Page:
At about this point in the festival, time tends to expand, whole sections of the day feel lost, and I begin trying to balance the excitement of upcoming screenings with the excitement of having a day to rest my eyes. And I was a relative Fantastic Fest wimp, topping out at 17 films and a handful of events. Some folks saw 30+. So I can’t vouch for the accuracy of when these screenings took place anymore–I only know that they did in fact happen.

I voted!

Invasion of Alien Bikini – The title suggests something that might come out of Japan’s notorious low-budget, low-brow imprint Sushi Typhoon, but in fact this is a Korean film. Not only that, it’s a wonderfully-weird Korean film shot for nothing and thrown up on the screen with aplomb.

The story centers around a lonely do-gooder who happens upon a beautiful woman whose interest in him should be immediately suspect. But as a nerdy guy who likes to play Jenga, doesn’t know how to talk to a woman, and has taken a vow of chastity, it takes our hero about half of the film to figure out that his new friend is probably not interested in a long-term relationship. You’d think the fact that she keeps repeating “I need your sperm” to him would have been a clue.

Invasion of Alien Bikini does not in fact feature a bikini of any sort. Nor does it really depict an invasion. However, it does feature an alien and a lovely woman who strips down to her underwear and then tries to tie up and rape our hero.  Oddly, the film shifted tone a lot between some funny adult virgin type humor, some creepy bondage and torture, and a couple of genuine moments of pathos. In short, it was off-kilter but I liked it a lot!

Hong Kong Screening 4 [Title Redacted] – Since we were asked to keep the title of the final film in the Hong Kong retrospective a secret, I will. I noticed that someone spoiled it on Twitter about 20 minutes after the movie was over, so what can you do? All I can say about the movie is that it was fucking great and one of the highlights of the festival for me.  If you scour your local, decent video rental store for HK action movies from the 80s and see one that isn’t about cops or kung-fu, you might be close!

There was actually not a tit in either of the HK films I saw.

Grady Hendrix (who publishes some pretty fun stuff on his website) brought the goods with his Movies on Fire retrospective. I missed out on the Nikkatsu retrospective in 2007 and I kicked myself later because I’ve since caught and loved some of those films on DVD. I vowed not to miss Hendrix’s program of action films from the 1980s. I didn’t catch all of them since the middle two were more of the sleazy Category III type that I can do without, but the martial arts film Dreadnaught and this final action film were spectacular. It can be tempting to squeeze into secret screenings and early premieres at a festival like this, but really, I can see Paranormal Activity 3 in a theater in a month and I will probably never, ever get the chance to see these films with an audience again.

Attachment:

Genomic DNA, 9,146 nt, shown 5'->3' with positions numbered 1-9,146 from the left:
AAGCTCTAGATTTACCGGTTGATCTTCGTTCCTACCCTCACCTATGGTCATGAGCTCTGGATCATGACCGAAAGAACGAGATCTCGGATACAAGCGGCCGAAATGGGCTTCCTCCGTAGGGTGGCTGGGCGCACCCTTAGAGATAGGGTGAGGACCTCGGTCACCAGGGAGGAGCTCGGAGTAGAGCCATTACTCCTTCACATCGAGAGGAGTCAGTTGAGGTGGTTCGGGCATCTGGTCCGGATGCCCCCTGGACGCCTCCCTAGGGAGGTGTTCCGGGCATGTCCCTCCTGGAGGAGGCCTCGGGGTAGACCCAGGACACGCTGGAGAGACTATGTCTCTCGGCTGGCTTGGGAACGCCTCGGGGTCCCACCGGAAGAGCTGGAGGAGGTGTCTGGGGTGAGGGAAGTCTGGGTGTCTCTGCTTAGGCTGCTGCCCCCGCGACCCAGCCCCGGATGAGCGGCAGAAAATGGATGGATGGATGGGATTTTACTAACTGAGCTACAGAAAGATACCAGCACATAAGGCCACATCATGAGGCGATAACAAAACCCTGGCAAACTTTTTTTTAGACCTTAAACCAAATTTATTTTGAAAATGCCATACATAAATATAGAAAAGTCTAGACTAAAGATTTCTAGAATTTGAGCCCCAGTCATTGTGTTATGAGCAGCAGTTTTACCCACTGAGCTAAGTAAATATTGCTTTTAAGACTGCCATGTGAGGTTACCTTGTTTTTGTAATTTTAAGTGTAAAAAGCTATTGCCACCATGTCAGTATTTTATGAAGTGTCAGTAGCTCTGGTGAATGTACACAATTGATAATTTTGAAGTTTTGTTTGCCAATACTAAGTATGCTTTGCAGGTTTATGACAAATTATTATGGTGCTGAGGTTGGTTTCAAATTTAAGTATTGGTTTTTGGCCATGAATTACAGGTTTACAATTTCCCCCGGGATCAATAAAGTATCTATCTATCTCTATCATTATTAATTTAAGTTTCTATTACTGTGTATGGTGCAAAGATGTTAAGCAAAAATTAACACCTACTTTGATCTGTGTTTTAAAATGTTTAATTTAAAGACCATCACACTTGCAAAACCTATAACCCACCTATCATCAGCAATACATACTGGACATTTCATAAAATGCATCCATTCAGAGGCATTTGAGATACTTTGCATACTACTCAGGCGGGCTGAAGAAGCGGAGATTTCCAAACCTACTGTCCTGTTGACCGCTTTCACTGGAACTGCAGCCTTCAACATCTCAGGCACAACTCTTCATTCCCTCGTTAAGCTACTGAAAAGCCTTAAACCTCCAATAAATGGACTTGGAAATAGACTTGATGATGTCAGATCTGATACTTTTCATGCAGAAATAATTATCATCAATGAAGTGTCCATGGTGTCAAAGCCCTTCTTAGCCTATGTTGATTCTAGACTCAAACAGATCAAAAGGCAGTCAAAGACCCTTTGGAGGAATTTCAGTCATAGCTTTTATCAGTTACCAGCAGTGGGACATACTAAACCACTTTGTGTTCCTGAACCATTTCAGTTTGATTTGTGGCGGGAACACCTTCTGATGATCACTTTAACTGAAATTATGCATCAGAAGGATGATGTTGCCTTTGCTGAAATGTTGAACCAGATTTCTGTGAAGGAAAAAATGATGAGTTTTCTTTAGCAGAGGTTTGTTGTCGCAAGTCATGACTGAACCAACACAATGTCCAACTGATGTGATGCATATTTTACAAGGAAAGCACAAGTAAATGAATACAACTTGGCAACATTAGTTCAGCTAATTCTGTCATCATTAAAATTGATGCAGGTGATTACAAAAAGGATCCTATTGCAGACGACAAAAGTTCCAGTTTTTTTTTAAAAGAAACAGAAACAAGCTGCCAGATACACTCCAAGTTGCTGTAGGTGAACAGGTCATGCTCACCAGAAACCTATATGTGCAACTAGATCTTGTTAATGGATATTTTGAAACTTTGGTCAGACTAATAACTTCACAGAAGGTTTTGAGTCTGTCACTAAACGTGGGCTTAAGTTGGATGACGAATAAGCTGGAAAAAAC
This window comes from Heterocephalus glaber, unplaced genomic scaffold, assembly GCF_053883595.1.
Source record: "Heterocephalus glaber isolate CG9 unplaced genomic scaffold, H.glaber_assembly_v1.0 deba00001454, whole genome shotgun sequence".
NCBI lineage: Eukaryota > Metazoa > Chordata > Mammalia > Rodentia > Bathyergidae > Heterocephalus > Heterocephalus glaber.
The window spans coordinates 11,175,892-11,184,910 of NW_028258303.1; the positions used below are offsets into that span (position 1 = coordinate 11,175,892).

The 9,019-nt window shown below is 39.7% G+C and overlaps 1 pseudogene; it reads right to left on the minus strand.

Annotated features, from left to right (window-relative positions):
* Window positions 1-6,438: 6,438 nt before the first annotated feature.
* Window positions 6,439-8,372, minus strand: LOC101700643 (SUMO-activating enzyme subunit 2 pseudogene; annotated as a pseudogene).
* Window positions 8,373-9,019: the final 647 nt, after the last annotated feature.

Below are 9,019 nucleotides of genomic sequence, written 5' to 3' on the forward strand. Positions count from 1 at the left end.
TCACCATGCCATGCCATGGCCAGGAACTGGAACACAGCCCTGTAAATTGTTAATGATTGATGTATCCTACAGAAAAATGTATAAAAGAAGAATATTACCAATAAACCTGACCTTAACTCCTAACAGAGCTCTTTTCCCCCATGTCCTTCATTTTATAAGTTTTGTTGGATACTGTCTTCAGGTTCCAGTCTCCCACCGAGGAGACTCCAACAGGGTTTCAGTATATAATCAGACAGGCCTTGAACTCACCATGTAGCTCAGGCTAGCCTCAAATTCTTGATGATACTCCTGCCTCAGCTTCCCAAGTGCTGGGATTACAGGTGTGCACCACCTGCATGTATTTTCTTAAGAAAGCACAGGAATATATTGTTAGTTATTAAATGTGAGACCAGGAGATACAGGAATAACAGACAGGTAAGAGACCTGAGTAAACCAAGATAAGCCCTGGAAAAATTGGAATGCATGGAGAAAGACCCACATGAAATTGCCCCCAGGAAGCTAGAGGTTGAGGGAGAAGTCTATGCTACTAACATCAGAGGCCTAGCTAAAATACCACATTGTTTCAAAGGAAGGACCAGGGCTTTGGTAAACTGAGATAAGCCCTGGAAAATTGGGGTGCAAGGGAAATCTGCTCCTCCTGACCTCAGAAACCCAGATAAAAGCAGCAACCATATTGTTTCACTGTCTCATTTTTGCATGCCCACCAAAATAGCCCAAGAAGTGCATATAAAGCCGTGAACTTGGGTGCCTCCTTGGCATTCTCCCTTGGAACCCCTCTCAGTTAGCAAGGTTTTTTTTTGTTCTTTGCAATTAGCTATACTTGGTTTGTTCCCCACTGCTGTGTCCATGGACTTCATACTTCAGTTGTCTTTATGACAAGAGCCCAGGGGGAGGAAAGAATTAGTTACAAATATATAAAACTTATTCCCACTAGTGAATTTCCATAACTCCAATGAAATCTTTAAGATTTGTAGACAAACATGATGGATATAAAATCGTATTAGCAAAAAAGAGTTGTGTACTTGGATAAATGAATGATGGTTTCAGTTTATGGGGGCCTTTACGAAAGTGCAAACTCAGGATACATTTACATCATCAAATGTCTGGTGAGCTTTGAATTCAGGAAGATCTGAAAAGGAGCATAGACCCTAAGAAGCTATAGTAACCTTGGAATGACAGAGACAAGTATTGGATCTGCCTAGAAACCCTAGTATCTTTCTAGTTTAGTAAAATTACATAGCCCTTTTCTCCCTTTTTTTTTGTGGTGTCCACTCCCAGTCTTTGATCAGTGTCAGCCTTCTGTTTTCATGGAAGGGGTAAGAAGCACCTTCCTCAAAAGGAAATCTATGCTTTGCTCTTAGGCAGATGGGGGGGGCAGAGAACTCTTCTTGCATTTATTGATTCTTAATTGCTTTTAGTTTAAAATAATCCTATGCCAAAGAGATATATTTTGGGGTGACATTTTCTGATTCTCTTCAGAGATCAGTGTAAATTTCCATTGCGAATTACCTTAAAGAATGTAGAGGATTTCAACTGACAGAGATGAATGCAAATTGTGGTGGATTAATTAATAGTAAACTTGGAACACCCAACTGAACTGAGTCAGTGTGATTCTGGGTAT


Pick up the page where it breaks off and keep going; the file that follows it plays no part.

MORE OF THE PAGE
A Boy And His Samurai – Hands down my favorite film of the festival, this one seemed to take a lot of folks by surprise. Fantastic Fest is full of movies where people get brutally murdered, raped, eaten, turned into monsters, and sometimes all of the above (and not necessarily in that order.) It’s a festival where pedophilia, vomit, and testicular trauma can be played for laughs. So it came as a huge surprise that the single most heartwarming and family-friendly movie of the festival took home the Audience Award! Maybe everyone just needed a break after Human Centipede 2.


On the surface, A Boy and his Samurai is a pretty straightforward fish-out-of-water story that finds a time-traveling samurai from the Edo period stuck in modern day Tokyo. In lesser hands, that’s all it might be. But director Yoshihiro Nakamura executes the film so perfectly and effortlessly that it’s able to go a lot deeper than that. It’s not only clever and funny and awfully cute, but it has something to say about the balance of work and family life, about duty and compassion, and about the basic problems we face as human beings don’t really change much over dozens of generations.

In one wonderfully simple scene, two kids are acting up in a restaurant and being the kind of nuisance that kids often are when french fries and soda are involved. The moms are used to tuning the noise and annoyance out but the samurai can’t believe the children’s insolence. When he snapped at them and then reprimanded pretty much everyone in the room after apologizing for their behavior, the audience actually exploded into applause. We could all use a samurai sometimes, I guess.

I wanted to see the closing night film, Morgan Spurlock’s new Comicon documentary, but I’m so glad that I skipped that to catch this gem. This was the one film from Fantastic Fest that I might actually watch with my mom some day, which is weird but somehow also really nice. Thanks, Fantastic Fest!